Thursday, March 30, 2006

Just Do It

The tall reporter in the trenchcoat and floppy hat talks earnestly to the camera about his thwarted ideals. Images of his heroes, like Edward R. Murrow and Walter Cronkite, flash across the screen. His career, hasn’t amounted to much. We see him doing forlorn stand-ups and getting tossed out of a rock concert. He needs one big story to justify his career.

The man in the video is the man showing it to me on an ancient monitor perched on a riser at the Star Garden space: Dave Silverbrand. The clips, which Silverbrand edited together to create what amounts to a character in his play, are from his own career. There are six or seven of these taped segments which the audience will see, while the live cast accomplishes its scene changes.

This is one of the joys of this play for him, the live Silverbrand claims. “I get a chance to laugh at myself,” he says, “which I enjoy doing very much.”

Dave Silverbrand (the surname is an Americanization of a common Swedish name) was born in King City, south of Salinas, and grew up in various small towns down in Steinbeck country. In high school his English teacher suggested he attend a town council meeting and write something about it for the local radio station. He did, and found he liked it a great deal. Until then he hadn’t even imagined a career in broadcasting, but after earning a B.A. in journalism at San Jose State University, he wound up in Portland, Maine, where he worked as a television reporter and substitute anchor for the next twenty years.

Silverbrand returned to California in 1992. After a couple of years as a reporter for KIEM-TV, he went back to school and earned his Master’s in English at HSU, where he also taught and was heard on KHSU radio. By 1997 he was back in TV broadcasting, as news director at Channel 6.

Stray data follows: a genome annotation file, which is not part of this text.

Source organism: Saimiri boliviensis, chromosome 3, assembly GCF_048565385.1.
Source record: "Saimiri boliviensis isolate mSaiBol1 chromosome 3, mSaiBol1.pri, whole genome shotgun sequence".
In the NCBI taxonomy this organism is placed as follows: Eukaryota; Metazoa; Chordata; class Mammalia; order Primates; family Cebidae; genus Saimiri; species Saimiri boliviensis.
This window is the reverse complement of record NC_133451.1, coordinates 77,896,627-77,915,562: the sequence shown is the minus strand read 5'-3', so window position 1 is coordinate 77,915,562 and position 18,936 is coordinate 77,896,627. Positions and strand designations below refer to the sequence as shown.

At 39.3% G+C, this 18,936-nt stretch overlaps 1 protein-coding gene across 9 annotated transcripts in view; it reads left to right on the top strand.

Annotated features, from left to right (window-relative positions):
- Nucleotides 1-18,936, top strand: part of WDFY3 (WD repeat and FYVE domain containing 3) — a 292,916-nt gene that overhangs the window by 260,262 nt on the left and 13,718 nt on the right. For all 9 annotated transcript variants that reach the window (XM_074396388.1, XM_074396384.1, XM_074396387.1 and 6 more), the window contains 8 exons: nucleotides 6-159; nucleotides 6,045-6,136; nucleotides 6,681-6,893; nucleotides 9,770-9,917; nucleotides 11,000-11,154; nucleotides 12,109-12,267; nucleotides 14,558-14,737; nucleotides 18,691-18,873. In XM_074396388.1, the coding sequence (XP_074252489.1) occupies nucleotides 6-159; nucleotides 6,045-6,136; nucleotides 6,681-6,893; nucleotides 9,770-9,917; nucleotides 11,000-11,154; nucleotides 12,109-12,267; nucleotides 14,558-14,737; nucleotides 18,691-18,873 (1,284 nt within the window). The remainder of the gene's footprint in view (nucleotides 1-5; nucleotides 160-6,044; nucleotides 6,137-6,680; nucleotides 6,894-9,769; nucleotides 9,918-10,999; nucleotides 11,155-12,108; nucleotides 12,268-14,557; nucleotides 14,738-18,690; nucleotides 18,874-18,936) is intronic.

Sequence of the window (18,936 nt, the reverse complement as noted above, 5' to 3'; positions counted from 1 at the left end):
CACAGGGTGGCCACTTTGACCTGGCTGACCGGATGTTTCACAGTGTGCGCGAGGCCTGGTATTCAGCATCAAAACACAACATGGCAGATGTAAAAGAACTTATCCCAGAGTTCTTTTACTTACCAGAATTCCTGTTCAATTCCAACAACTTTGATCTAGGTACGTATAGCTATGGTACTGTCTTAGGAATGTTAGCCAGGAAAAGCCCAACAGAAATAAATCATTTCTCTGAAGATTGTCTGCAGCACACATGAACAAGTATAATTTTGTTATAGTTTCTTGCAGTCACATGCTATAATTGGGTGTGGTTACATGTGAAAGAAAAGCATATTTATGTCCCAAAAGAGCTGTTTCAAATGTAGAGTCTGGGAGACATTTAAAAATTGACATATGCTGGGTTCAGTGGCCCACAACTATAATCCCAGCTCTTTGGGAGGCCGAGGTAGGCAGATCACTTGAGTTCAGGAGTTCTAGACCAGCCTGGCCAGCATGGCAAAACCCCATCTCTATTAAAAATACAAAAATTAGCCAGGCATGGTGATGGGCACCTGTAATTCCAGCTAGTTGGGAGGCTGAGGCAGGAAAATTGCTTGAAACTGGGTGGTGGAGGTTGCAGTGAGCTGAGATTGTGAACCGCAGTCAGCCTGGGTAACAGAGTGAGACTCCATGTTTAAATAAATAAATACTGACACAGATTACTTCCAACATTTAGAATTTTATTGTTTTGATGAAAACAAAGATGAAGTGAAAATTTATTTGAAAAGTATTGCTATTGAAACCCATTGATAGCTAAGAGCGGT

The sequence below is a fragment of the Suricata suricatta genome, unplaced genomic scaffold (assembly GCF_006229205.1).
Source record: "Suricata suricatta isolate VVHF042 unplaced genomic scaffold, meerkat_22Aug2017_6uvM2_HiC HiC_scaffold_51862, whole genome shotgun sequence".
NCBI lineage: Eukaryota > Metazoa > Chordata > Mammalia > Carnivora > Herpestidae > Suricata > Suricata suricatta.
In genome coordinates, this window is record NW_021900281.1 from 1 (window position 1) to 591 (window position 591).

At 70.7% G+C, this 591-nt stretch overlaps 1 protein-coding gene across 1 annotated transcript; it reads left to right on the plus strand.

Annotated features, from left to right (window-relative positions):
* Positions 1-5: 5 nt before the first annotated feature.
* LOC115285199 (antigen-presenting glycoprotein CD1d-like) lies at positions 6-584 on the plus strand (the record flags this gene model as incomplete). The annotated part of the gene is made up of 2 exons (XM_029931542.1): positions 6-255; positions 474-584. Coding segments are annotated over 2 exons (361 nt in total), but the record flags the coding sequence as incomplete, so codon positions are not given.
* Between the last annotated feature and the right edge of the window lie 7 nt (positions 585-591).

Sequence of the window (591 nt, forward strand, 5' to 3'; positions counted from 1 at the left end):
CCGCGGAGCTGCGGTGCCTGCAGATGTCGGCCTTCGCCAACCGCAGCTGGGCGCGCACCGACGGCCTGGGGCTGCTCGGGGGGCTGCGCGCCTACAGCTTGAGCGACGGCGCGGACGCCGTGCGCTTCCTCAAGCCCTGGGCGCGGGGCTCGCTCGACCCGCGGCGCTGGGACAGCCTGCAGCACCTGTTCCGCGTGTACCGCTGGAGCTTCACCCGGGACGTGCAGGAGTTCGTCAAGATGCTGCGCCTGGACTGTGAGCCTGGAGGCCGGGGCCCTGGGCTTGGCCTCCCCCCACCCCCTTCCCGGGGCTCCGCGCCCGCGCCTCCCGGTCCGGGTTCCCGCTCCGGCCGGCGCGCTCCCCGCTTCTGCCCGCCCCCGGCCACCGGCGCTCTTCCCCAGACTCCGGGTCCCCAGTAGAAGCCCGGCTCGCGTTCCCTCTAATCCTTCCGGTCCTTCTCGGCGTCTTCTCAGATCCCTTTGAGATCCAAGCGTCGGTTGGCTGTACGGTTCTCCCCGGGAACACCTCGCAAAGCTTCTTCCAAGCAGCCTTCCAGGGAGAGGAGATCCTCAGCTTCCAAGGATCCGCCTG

He showed me another taped segment for his play when I visited his Channel 6 office, a cramped, narrow space in the Eureka building where Eureka Television Group runs its four stations and his as well. The premise of this clip is that the reporter, now bored and angry because the “big story” he’s covering is moving too slowly, is being interviewed by a grade school girl for her school newspaper. She asks him general questions like “What is your job?” and he gives increasingly resentful answers, complaining that he is called in to anchor when “the little punk calls in sick,” and he loses choice assignments to reporters who bat their eyelashes “and shake their booties.”

As he continues to rant even after the girl says she has to go, the segment is genuinely funny. But it is pretty biting if not bitter, so I asked Silverbrand if that’s how he feels about his own career.

“Sure, this is how I feel, that’s the point,” he said. “In 35 years, I’ve had cases where I had to come in and fill in for the little punk who calls in sick, and I’ve been upstaged by the anchor queens, because they’re the anchor queens. There’s a lot about TV that’s superficial, and I’ve watched people just slide into these plum assignments because that’s the way TV is. It ticks me off sometimes. The rest of the time I’m having such a good time it doesn’t matter. That’s why I’m enjoying myself with this play. Because it gives me a chance to say a few things, without sounding like some grousing, grumbling old man. I can be a humorist and say the same thing. It’s great.”

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